Adaptive Controller

Xbox’s Ad for Adaptive Controller Aired During Super Bowl Stars Disabled Kids

Released last May, Xbox’s adaptive controller was the talk of town because of its emotional ad during this year’s Super Bowl.

Emotional Ad for the Xbox Adaptive Controller

Starring kids with physical disabilities, the commercial featured little gamers who used to find it difficult playing video games with friends. But now, thanks to Xbox’s adaptive controller, they can even compete with the best of players.

Grover Siegel, a sixth grader, was born with one of his hands only partially formed. This made using traditional gaming accessories difficult. “When I’m playing with a regular controller, there’s some things that don’t work for me,” he says.

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Jordan Reeves, a 13-year-old, has a missing left arm from the elbow down. She coauthored a book with her mom entitled Born Just Right. “It just slowed me down a lot more, when other people were, like . . .” she says, gesturing going fast.

Owen Sirmons is a nine-year-old who has a rare genetic disorder called Escobar syndrome. “It’s difficult for me to use both joysticks and the D pad at the exact same time.”

Owen’s parents found it hard to watch Owen struggle. In the commercial, his father says, “One of the biggest fears early on is, how will Owen be viewed by the other kids? He’s not different when he plays.”

A boy named Shan and a girl named Taylor are also missing parts of their arms. So is Ian, who says that he’s just accepted his limitations when it came to gaming. “I never thought it was unfair. I just thought, ‘Hey, this is the way it is, and it’s not gonna change,'” he says.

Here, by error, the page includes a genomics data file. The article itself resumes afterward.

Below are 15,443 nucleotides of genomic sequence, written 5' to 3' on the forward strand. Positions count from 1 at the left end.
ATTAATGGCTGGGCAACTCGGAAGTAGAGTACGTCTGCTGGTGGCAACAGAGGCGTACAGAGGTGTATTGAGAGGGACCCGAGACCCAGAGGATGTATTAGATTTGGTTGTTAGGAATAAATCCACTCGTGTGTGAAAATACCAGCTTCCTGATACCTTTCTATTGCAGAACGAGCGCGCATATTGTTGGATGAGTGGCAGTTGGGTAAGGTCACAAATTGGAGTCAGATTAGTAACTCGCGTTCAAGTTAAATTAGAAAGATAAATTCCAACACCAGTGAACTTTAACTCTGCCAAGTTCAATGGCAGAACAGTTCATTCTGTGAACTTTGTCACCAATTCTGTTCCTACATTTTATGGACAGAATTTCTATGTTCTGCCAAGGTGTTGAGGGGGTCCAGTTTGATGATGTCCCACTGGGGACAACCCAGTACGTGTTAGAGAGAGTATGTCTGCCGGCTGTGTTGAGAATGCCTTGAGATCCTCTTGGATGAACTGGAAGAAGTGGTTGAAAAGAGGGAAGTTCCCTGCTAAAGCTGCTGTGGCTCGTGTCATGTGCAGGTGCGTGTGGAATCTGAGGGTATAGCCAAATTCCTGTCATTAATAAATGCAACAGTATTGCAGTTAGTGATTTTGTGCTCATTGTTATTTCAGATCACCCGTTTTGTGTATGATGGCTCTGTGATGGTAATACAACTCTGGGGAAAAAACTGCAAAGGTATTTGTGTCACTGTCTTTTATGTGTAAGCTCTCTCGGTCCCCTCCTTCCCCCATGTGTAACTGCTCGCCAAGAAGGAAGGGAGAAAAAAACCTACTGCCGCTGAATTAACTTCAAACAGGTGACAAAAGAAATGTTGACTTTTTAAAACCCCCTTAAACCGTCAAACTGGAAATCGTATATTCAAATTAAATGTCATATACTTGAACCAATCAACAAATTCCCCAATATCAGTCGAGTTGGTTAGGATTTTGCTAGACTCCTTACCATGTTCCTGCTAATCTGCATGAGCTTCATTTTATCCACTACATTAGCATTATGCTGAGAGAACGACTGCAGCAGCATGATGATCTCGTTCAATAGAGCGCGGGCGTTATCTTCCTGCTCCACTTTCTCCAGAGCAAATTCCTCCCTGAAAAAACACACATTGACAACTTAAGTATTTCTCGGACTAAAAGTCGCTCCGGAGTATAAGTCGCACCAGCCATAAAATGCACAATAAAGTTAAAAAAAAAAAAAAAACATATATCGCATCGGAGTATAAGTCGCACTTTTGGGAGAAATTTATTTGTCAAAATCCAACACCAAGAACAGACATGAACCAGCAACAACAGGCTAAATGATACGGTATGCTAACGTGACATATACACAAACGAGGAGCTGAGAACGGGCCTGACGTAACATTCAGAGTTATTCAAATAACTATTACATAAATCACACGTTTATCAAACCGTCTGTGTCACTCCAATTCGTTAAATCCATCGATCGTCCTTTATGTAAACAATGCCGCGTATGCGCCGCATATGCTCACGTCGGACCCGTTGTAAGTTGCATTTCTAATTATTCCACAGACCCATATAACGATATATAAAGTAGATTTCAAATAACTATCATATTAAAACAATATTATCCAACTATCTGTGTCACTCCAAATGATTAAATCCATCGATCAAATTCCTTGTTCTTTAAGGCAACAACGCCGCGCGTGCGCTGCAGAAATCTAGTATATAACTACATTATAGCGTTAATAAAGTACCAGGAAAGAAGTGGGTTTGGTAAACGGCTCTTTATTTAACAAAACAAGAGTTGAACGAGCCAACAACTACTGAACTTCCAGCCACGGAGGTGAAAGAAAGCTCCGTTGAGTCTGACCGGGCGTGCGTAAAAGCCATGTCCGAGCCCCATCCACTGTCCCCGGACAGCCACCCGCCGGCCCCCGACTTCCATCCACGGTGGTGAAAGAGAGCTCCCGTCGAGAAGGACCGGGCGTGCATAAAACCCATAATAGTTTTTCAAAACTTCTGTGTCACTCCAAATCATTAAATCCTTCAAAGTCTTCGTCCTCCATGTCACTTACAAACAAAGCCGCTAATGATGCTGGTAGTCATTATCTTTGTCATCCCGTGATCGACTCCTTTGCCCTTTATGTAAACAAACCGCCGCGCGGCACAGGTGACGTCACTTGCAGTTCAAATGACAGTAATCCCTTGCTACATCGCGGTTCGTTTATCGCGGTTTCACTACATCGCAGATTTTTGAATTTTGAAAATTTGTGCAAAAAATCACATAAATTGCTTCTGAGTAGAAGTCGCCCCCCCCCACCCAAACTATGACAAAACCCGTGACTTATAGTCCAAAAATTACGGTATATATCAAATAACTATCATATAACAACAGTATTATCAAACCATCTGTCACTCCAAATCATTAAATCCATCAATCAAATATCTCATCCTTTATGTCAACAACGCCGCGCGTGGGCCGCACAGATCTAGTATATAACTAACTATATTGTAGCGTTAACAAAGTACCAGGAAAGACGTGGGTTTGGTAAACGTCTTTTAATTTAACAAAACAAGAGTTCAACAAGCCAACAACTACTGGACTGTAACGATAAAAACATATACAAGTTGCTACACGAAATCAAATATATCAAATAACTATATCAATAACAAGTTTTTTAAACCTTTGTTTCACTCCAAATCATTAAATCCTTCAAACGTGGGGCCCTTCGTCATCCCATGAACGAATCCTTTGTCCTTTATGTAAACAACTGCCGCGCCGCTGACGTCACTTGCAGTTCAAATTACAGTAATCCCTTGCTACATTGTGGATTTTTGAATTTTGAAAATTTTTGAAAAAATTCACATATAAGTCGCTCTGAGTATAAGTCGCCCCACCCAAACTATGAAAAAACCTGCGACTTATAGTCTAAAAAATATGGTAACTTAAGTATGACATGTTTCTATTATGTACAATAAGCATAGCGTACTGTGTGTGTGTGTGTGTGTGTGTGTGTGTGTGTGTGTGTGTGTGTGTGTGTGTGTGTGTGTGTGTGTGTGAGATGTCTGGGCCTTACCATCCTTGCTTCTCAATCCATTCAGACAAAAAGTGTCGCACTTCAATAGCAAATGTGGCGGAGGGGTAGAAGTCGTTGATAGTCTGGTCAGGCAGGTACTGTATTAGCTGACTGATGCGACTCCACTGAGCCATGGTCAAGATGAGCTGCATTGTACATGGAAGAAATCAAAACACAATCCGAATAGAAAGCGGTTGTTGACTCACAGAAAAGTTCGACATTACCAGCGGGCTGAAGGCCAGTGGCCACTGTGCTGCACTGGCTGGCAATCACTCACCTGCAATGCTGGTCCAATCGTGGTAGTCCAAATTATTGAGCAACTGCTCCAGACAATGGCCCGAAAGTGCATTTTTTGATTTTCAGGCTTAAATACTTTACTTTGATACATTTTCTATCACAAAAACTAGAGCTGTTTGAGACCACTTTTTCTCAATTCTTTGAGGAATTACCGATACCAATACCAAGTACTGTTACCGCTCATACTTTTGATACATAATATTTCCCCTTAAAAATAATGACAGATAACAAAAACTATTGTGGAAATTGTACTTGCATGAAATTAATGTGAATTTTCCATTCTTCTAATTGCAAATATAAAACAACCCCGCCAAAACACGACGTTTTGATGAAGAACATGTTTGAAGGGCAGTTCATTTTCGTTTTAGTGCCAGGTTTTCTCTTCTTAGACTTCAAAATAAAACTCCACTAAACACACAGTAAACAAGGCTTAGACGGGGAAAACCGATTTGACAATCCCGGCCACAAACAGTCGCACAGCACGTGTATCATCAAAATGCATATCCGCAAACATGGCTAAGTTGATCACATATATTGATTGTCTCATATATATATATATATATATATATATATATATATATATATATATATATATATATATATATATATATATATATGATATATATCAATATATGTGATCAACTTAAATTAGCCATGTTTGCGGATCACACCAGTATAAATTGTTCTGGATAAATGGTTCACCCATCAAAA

With the adaptive controller released, each of the kids above began using it. Depending on the user’s needs, the controller can be customized with different parts and attachments to make gaming easier.

“What I like about the adaptive controller is now everyone can play,” says Owen.

Video clips show each of the children happily gaming, celebrating wins and laughing with friends.

“No matter how your body is or how fast you are, you can play,” one of the kids says.

The ad ends with a message from Microsoft: “When everybody plays, we all win.”

After the touching ad aired, the tweets immediately went out, expressing how much the commercial was appreciated. Even celebrities shed a few tears.

Kathleen Hall, Microsoft’s corporate vice president for brand, advertising, and research, said, “The attitudes, the positivity, it’s just really inspiring. And then introducing them to the product—they all love gaming. And they weren’t like, ‘Oh, woe is me, I can’t do this.’ They all had their work-arounds. They figured it out, ways to make it work for them. But what the adaptive controller does is it makes it that much easier for them to play and to be as good as they can be. You give them the adaptive controller, and within minutes, they’re lit up and excited and doing things they couldn’t do before or couldn’t do as easily.”

Microsoft worked with multiple people and organizations such as AbleGamers to build the best possible controller for players with disabilities. Steven Spohn, AbleGamers COO, has been one of the controller’s biggest supporters.

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